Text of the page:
Clinical Professor Emeritus
I had long wanted to be a criminal defense lawyer for a variety of reasons. For starters, my mom will confirm that I love to argue. More seriously, I believe that the rule of law is fundamental to a civilized society, that the proper administration of the criminal justice system is essential to the rule of law, and that criminal defense lawyers (along with other players) are essential to the proper administration of the system. Growing up, I had a lot of advantages that many of my fellow citizens did not, and felt a duty to pay back in some small measure, what I had been given. I prefer representing the underdog as opposed to the party with the power. I don't think money ought to play a role in the meting out of justice. All these beliefs led me to being a Public Defender.
So, after graduating from Colorado Law in 1980, I joined the Colorado Office of Public Defender and spent nearly seven years there, representing indigent defendants in every type of criminal case in various jurisdictions in Colorado. I started out in La Junta, making $17,000 per year and loving every minute of the challenge and excitement that came with the job. I spent nearly seven years as a Public Defender, then went into private practice.
In 1988, there was an opening at Colorado Law for a Clinical Professor in the Legal Aid & Defender program, and I applied. I did not think I would get the job because I was not a particularly good student, and most faculty spots are filled by lawyers with much higher grades. But the job called for someone with practice experience in criminal defense, and the school hired me. It was an even better job than being a Public Defender. I got into court on a daily basis, and got to help smart and dedicated students navigate their way into the criminal justice system. With great delight, I see my former students acting a public defenders, private lawyers, judges and, yes, prosecutors, all over the state.
In 2001, I joined Jim Scarboro '70, a partner in the law firm of Arnold & Porter, in founding the Colorado Innocence Project. (CIP) The CIP was formed under the umbrella of the Colorado Lawyers Committee, a non-profit, non-partisan consortium of law firms that engages in pro bono work. From the very beginning, students at Colorado Law took an active role in administering the project. They read letters from applicants, researched the claims and allegations made in those letters, made recommendations about whether to accept those cases, and then worked with pro bono lawyers or court appointed lawyers who stepped in to handle the cases. In order to institutionalize the connection between students and the project, Colorado Law approved the Wrongful convictions Clinic and that clinic began operating in 2002. Students were now able to get credit for the difficult and complex work they were doing for the Colorado Innocence project. In 2010, the CIP moved to its current home at Colorado Law. As part of that transfer process, students re-reviewed every case inquiry that had been made to the CIP, and updated and regularized the procedures. The CIP continues its operations today under Clinical Professor Ann England.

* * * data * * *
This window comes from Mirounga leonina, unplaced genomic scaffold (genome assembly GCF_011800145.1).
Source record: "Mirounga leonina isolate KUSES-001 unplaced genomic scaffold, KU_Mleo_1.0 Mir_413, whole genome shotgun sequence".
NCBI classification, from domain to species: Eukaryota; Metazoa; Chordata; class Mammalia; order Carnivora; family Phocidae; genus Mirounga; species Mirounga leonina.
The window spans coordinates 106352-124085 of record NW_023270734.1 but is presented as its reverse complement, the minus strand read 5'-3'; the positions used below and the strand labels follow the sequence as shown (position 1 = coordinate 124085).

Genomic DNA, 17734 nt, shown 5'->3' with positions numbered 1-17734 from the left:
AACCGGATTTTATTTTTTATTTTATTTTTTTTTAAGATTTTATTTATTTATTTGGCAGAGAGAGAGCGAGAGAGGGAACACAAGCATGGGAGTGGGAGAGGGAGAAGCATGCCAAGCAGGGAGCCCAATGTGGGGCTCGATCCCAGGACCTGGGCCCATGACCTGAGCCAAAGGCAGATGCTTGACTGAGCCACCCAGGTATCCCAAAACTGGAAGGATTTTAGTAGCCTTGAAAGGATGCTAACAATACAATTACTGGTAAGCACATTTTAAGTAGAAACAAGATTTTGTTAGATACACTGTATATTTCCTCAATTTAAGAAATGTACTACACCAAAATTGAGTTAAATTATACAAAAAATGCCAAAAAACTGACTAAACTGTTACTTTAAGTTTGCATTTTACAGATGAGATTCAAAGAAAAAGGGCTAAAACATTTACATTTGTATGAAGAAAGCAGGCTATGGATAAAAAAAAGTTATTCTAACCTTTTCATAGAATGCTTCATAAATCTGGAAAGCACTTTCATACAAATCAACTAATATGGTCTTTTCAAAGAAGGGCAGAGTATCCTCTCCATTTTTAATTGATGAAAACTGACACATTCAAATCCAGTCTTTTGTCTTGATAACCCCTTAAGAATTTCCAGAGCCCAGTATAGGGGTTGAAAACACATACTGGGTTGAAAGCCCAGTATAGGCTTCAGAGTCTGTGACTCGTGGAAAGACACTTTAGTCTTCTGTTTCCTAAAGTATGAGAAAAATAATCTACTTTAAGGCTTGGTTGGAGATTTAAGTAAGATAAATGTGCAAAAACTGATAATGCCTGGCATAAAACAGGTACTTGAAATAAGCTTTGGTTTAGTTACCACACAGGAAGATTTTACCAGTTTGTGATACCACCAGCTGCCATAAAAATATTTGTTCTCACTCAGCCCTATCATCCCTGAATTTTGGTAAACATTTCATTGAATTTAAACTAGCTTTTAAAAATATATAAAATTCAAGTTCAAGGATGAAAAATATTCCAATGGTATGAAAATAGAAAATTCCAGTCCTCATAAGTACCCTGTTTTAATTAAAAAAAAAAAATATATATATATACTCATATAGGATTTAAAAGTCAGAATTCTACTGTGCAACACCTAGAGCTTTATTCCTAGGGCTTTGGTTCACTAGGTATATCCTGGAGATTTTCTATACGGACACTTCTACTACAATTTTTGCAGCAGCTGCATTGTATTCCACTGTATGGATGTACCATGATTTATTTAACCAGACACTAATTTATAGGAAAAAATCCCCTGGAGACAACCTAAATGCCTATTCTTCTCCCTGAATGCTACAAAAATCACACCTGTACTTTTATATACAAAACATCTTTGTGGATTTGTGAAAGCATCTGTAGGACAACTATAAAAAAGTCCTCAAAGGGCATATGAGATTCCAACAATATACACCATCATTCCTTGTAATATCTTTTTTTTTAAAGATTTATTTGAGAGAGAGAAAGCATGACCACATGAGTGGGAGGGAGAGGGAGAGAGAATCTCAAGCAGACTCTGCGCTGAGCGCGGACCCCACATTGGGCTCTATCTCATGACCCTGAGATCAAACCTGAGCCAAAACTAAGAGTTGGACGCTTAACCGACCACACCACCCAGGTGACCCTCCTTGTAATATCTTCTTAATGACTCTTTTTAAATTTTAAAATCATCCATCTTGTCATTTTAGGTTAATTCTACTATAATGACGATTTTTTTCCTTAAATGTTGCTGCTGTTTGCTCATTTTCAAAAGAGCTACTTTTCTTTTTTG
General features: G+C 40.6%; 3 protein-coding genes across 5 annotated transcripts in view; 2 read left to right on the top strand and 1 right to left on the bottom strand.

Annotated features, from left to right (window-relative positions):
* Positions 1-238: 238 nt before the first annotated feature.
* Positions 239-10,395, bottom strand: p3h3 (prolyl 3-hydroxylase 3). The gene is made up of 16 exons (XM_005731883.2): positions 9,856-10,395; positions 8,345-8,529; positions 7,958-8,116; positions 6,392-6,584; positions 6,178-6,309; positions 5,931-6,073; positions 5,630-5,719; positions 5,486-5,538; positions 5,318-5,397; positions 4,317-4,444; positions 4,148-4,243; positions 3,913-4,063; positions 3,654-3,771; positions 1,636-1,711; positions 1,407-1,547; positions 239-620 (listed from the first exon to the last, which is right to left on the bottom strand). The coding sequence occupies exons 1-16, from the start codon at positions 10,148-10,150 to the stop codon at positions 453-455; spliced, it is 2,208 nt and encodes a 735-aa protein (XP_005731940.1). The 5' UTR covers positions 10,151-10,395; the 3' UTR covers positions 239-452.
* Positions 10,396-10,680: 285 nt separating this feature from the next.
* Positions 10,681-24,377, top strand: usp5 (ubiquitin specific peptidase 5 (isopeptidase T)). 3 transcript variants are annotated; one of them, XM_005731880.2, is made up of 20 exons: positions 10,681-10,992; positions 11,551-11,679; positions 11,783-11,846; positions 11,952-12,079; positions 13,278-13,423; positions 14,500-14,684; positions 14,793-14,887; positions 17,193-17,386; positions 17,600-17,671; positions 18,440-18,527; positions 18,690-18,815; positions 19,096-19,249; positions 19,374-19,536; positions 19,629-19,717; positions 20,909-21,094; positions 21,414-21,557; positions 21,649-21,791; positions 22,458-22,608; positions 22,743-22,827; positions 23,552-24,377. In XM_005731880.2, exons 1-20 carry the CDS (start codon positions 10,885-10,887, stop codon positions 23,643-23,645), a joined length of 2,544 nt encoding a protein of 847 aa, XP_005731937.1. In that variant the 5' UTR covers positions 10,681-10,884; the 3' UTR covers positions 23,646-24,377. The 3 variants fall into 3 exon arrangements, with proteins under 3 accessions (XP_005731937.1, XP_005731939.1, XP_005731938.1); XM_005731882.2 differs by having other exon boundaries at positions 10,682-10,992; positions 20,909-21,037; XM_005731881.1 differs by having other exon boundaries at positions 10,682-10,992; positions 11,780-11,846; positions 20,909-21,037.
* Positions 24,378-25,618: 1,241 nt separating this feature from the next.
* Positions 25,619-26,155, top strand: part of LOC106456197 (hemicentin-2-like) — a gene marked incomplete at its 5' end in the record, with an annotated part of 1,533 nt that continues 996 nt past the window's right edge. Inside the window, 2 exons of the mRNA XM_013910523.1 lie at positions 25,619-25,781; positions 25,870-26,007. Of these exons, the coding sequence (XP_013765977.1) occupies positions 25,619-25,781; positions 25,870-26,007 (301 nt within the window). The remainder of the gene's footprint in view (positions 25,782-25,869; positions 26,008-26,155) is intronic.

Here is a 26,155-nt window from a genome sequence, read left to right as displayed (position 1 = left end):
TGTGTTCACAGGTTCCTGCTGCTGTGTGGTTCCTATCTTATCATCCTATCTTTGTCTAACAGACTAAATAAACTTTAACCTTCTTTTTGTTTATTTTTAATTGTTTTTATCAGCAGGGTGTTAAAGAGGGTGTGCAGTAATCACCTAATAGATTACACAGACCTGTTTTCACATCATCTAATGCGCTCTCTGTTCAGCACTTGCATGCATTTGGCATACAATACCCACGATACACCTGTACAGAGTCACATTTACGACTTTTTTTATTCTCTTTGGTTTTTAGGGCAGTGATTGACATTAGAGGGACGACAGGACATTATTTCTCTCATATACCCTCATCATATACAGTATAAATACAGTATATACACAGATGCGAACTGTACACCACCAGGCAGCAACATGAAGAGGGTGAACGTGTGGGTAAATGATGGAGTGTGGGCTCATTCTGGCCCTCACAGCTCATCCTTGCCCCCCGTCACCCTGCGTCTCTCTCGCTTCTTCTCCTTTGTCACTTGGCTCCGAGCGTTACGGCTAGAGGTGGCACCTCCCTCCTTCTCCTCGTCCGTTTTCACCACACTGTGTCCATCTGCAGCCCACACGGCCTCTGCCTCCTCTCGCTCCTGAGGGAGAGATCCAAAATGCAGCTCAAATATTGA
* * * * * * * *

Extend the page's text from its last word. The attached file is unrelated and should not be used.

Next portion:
After twenty years at Colorado Law, I retired and took emeritus status. I continue to teach course in Evidence, Criminal Procedure and Trial Advocacy, and am greatly enjoying the reduction in workload.
I have been very lucky in my life, and I am under no illusions that I would be where I am today without the help and support of a great many people- family, teachers, friends and fellow lawyers. But I also know that if you have a goal and work towards it, some luck will follow. I know that if you care about a cause, then working towards that cause is reward in and of itself. And I know that the happiest lawyers are not the ones with the biggest offices or paychecks or vacation condos, but the ones who are doing a job they believe in, slugging away day after day in pursuit of a goal they deem worth fighting for.
In addition to helping out with Colorado Law's trial advocacy teams, I help coach high school and college mock trial teams. In recent years, I have recruited law students who are interested in trial advocacy to help coach. It has been a great experience for both the law students and the team members. The law students benefit from having to learn and understand trial skills well enough to model and teach them, and the team members benefit from having smart and enthusiastic young coaches. (Plus, it means less work for me!)